Religion is an essential part of the humanistic studies in a liberal arts education. The study of religion is one way to establish a view of reality, and more specifically a view of the meaning of human existence as individuals and as social beings in relation to ultimate reality, however that reality is understood.
The purpose of the gift of Henry and Nancy Schacht to the Religion Department is to support and encourage projects on “Religion and Civic Responsibility.” Students may submit proposals for individual projects or collaborative ones.
While research is the primary goal of the ten-week summer projects, we expect there to be an experiential component. We hope to sustain a connection between the research and some concrete expression of the issue. For example, a project on religion and sexual abuse might include some volunteering at a shelter for victims of domestic violence. We believe that critical reflection on experience enhances the quality of learning.
Members of the department of Religion will be supervisors of the research. For projects involving other disciplines, other faculty members also may be involved.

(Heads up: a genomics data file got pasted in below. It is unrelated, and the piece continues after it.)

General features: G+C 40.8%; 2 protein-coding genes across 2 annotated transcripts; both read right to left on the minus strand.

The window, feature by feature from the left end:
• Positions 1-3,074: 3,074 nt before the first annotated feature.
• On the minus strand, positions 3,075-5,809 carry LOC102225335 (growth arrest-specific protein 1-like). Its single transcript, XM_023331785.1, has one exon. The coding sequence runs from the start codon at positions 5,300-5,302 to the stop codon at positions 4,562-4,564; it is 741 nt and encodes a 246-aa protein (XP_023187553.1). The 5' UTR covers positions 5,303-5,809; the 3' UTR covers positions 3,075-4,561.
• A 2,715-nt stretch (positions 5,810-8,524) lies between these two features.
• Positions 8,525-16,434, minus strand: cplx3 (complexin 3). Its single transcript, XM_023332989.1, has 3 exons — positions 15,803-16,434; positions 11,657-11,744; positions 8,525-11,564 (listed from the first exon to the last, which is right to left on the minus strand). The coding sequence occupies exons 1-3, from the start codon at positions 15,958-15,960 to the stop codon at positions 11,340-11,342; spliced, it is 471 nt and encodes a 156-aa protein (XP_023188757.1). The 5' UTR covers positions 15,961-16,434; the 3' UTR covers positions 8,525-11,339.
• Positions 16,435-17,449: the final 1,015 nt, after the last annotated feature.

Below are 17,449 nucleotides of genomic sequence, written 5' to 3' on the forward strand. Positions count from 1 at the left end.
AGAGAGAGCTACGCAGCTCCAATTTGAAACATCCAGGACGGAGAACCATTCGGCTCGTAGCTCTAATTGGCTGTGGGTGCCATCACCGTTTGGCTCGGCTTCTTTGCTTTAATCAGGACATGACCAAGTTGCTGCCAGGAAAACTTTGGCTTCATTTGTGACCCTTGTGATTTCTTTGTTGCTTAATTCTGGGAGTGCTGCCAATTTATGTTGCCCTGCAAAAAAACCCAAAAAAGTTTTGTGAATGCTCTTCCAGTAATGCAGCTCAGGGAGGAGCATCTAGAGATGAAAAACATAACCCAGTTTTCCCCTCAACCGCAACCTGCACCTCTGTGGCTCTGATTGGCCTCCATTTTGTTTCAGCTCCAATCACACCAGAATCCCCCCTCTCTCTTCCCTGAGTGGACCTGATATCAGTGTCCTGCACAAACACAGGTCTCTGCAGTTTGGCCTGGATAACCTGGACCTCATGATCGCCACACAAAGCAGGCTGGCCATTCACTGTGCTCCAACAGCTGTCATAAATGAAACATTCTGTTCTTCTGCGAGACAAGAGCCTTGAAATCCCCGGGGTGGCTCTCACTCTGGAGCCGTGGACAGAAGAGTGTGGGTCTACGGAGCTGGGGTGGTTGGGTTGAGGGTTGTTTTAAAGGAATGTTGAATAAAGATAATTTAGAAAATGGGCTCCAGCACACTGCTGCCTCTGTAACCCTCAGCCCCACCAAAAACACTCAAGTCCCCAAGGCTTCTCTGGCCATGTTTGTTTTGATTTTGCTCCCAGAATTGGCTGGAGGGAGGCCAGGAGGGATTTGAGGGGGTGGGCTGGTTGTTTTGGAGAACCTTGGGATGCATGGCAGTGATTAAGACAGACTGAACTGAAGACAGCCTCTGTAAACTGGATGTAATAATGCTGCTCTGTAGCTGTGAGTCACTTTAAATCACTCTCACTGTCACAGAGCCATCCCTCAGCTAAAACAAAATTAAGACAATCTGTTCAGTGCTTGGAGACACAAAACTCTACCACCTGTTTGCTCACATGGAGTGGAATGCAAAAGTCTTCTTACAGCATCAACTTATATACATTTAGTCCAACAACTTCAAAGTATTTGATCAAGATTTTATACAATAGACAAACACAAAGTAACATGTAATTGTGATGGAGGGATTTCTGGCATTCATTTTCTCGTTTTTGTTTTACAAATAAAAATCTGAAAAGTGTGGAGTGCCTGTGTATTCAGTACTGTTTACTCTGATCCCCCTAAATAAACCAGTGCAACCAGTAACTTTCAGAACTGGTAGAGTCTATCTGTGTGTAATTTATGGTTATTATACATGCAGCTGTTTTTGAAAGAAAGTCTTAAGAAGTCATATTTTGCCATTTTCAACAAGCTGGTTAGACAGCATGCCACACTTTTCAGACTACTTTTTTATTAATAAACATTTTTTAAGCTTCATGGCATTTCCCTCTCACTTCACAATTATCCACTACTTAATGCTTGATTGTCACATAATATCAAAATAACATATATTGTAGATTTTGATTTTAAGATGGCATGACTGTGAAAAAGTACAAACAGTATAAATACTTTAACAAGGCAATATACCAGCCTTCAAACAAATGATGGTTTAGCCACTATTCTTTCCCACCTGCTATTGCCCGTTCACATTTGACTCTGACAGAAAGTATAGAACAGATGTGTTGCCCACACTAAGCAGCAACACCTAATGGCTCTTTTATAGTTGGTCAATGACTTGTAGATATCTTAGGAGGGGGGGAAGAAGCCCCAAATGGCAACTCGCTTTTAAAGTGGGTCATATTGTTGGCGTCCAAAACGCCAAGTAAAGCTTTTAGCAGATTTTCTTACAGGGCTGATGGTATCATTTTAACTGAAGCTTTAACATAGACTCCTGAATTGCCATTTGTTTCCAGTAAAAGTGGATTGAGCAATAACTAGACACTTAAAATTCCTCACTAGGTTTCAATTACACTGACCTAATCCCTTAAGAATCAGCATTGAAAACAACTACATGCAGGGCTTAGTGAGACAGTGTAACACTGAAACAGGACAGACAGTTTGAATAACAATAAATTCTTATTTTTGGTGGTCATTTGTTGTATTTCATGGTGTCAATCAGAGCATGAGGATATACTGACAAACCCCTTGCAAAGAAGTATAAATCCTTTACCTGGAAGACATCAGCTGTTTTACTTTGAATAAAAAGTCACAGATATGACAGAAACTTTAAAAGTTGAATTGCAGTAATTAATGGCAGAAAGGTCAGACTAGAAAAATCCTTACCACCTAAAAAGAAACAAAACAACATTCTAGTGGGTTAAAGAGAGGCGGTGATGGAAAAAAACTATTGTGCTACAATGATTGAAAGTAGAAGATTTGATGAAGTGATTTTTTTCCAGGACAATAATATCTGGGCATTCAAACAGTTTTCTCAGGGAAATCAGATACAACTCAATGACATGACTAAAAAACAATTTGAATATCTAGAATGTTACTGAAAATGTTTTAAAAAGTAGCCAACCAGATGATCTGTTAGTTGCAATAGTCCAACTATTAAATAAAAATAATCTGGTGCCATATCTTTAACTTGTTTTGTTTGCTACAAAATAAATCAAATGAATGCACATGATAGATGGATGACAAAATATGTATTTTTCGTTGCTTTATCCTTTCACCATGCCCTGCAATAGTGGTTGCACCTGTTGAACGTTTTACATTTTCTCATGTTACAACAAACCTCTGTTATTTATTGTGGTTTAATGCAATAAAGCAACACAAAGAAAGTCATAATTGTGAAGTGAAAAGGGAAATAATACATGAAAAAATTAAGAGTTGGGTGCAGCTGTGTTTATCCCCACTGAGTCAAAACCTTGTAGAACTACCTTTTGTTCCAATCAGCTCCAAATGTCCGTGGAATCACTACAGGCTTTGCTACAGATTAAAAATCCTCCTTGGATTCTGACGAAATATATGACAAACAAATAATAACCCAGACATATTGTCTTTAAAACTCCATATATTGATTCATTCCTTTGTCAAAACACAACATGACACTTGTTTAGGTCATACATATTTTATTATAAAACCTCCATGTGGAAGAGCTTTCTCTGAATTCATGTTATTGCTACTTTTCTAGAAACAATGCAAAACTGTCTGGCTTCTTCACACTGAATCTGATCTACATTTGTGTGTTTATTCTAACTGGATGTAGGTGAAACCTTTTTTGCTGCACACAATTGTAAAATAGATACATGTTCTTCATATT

The Woodyard Scholarship supports both individual and collaborative research which is congruent with the theme, “Religion and Civic Responsibility,” for ten weeks during the summer. The scholarship is for a $3,700 stipend plus room. Student proposals will be evaluated by a faculty committee. The Woodyard Scholars will be housed in a University facility, from about mid-May to about mid-July, along with other students who are doing summer research.
Lee & Ruth Scott Prize in Christian Theology & Ethics
The Lee and Ruth Scott Scholarship was created to be awarded to a rising senior Religion major who has done exemplary work in Christian Theology and Ethics. Lee Scott was for many years a distinguished member of the Religion Department who taught both theology and ethics. He was passionate about the two fields of study, and about the relationship between them.
Religion Department Fellows
Every year the faculty members of the Department of Religion nominate those students who have excelled academically to serve as Department Fellows for the following academic year. Religion Fellows serve as Teaching Assistants in Religion courses, as Research Assistants for Religion faculty members, or in other ways to assist the work of the Religion Department.